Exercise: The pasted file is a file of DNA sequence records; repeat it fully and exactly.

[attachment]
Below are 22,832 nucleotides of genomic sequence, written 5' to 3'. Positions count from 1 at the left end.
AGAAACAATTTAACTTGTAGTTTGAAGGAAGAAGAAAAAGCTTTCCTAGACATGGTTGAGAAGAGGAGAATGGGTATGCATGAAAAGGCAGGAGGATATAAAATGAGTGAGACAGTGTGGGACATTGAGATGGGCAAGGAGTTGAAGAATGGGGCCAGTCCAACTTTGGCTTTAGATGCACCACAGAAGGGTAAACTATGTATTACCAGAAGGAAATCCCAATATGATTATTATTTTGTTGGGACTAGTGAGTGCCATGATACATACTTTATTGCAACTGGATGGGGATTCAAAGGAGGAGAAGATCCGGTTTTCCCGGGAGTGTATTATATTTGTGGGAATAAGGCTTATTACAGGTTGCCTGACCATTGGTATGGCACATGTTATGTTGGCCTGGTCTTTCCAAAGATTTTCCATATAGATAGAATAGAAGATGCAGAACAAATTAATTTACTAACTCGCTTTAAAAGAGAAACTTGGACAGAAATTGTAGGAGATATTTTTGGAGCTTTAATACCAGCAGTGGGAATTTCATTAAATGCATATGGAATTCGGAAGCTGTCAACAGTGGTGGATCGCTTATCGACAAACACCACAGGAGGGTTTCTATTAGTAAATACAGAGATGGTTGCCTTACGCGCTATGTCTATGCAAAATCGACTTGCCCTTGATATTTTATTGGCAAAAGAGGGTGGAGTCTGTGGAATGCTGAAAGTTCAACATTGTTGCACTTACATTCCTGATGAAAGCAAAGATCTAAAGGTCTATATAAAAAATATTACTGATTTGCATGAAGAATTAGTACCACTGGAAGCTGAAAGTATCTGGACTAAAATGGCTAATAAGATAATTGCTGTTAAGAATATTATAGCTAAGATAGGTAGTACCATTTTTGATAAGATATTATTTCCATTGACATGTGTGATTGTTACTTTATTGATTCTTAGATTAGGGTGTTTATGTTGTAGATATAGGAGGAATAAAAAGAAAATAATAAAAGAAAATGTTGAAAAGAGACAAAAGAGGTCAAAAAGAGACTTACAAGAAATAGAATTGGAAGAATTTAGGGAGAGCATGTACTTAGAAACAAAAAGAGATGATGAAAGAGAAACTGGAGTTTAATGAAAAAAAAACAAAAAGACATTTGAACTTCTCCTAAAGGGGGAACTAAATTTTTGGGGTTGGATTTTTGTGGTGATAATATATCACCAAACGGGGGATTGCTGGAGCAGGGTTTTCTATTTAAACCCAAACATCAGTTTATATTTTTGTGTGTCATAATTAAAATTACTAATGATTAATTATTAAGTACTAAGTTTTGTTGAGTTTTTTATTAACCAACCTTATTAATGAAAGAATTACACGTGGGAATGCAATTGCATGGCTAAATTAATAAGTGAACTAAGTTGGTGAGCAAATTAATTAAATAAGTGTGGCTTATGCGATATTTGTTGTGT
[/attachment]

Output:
Below are 22,832 nucleotides of genomic sequence, written 5' to 3'. Positions count from 1 at the left end.
AGAAACAATTTAACTTGTAGTTTGAAGGAAGAAGAAAAAGCTTTCCTAGACATGGTTGAGAAGAGGAGAATGGGTATGCATGAAAAGGCAGGAGGATATAAAATGAGTGAGACAGTGTGGGACATTGAGATGGGCAAGGAGTTGAAGAATGGGGCCAGTCCAACTTTGGCTTTAGATGCACCACAGAAGGGTAAACTATGTATTACCAGAAGGAAATCCCAATATGATTATTATTTTGTTGGGACTAGTGAGTGCCATGATACATACTTTATTGCAACTGGATGGGGATTCAAAGGAGGAGAAGATCCGGTTTTCCCGGGAGTGTATTATATTTGTGGGAATAAGGCTTATTACAGGTTGCCTGACCATTGGTATGGCACATGTTATGTTGGCCTGGTCTTTCCAAAGATTTTCCATATAGATAGAATAGAAGATGCAGAACAAATTAATTTACTAACTCGCTTTAAAAGAGAAACTTGGACAGAAATTGTAGGAGATATTTTTGGAGCTTTAATACCAGCAGTGGGAATTTCATTAAATGCATATGGAATTCGGAAGCTGTCAACAGTGGTGGATCGCTTATCGACAAACACCACAGGAGGGTTTCTATTAGTAAATACAGAGATGGTTGCCTTACGCGCTATGTCTATGCAAAATCGACTTGCCCTTGATATTTTATTGGCAAAAGAGGGTGGAGTCTGTGGAATGCTGAAAGTTCAACATTGTTGCACTTACATTCCTGATGAAAGCAAAGATCTAAAGGTCTATATAAAAAATATTACTGATTTGCATGAAGAATTAGTACCACTGGAAGCTGAAAGTATCTGGACTAAAATGGCTAATAAGATAATTGCTGTTAAGAATATTATAGCTAAGATAGGTAGTACCATTTTTGATAAGATATTATTTCCATTGACATGTGTGATTGTTACTTTATTGATTCTTAGATTAGGGTGTTTATGTTGTAGATATAGGAGGAATAAAAAGAAAATAATAAAAGAAAATGTTGAAAAGAGACAAAAGAGGTCAAAAAGAGACTTACAAGAAATAGAATTGGAAGAATTTAGGGAGAGCATGTACTTAGAAACAAAAAGAGATGATGAAAGAGAAACTGGAGTTTAATGAAAAAAAAACAAAAAGACATTTGAACTTCTCCTAAAGGGGGAACTAAATTTTTGGGGTTGGATTTTTGTGGTGATAATATATCACCAAACGGGGGATTGCTGGAGCAGGGTTTTCTATTTAAACCCAAACATCAGTTTATATTTTTGTGTGTCATAATTAAAATTACTAATGATTAATTATTAAGTACTAAGTTTTGTTGAGTTTTTTATTAACCAACCTTATTAATGAAAGAATTACACGTGGGAATGCAATTGCATGGCTAAATTAATAAGTGAACTAAGTTGGTGAGCAAATTAATTAAATAAGTGTGGCTTATGCGATATTTGTTGTGT